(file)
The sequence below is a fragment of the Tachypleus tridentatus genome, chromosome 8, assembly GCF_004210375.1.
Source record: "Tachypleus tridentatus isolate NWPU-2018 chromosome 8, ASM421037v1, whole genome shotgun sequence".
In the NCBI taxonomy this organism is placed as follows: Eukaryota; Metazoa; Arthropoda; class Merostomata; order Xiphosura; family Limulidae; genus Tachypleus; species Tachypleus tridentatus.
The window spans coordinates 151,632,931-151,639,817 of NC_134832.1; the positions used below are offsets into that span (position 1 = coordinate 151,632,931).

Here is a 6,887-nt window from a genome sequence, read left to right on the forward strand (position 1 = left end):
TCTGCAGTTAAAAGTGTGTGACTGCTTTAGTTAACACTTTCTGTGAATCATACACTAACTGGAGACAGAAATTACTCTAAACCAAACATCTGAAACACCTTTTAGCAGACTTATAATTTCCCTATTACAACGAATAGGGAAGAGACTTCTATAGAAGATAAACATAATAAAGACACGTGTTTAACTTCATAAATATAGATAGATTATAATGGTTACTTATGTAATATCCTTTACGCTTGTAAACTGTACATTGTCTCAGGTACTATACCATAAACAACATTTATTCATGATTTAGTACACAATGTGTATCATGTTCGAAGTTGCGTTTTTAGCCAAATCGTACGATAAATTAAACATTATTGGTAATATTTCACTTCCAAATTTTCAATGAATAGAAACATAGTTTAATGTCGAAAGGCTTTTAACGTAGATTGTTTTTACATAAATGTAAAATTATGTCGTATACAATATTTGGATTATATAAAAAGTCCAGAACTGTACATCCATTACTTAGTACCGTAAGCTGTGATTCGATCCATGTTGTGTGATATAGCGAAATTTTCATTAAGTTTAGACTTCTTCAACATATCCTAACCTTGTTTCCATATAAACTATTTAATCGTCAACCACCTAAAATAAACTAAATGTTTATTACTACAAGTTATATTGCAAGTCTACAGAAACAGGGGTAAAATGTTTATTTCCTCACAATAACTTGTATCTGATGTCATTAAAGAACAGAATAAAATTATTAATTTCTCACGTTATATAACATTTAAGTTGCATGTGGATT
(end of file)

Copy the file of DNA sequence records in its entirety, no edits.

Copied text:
The sequence below is a fragment of the Tachypleus tridentatus genome, chromosome 8, assembly GCF_004210375.1.
Source record: "Tachypleus tridentatus isolate NWPU-2018 chromosome 8, ASM421037v1, whole genome shotgun sequence".
In the NCBI taxonomy this organism is placed as follows: Eukaryota; Metazoa; Arthropoda; class Merostomata; order Xiphosura; family Limulidae; genus Tachypleus; species Tachypleus tridentatus.
The window spans coordinates 151,632,931-151,639,817 of NC_134832.1; the positions used below are offsets into that span (position 1 = coordinate 151,632,931).

Here is a 6,887-nt window from a genome sequence, read left to right on the forward strand (position 1 = left end):
TCTGCAGTTAAAAGTGTGTGACTGCTTTAGTTAACACTTTCTGTGAATCATACACTAACTGGAGACAGAAATTACTCTAAACCAAACATCTGAAACACCTTTTAGCAGACTTATAATTTCCCTATTACAACGAATAGGGAAGAGACTTCTATAGAAGATAAACATAATAAAGACACGTGTTTAACTTCATAAATATAGATAGATTATAATGGTTACTTATGTAATATCCTTTACGCTTGTAAACTGTACATTGTCTCAGGTACTATACCATAAACAACATTTATTCATGATTTAGTACACAATGTGTATCATGTTCGAAGTTGCGTTTTTAGCCAAATCGTACGATAAATTAAACATTATTGGTAATATTTCACTTCCAAATTTTCAATGAATAGAAACATAGTTTAATGTCGAAAGGCTTTTAACGTAGATTGTTTTTACATAAATGTAAAATTATGTCGTATACAATATTTGGATTATATAAAAAGTCCAGAACTGTACATCCATTACTTAGTACCGTAAGCTGTGATTCGATCCATGTTGTGTGATATAGCGAAATTTTCATTAAGTTTAGACTTCTTCAACATATCCTAACCTTGTTTCCATATAAACTATTTAATCGTCAACCACCTAAAATAAACTAAATGTTTATTACTACAAGTTATATTGCAAGTCTACAGAAACAGGGGTAAAATGTTTATTTCCTCACAATAACTTGTATCTGATGTCATTAAAGAACAGAATAAAATTATTAATTTCTCACGTTATATAACATTTAAGTTGCATGTGGATT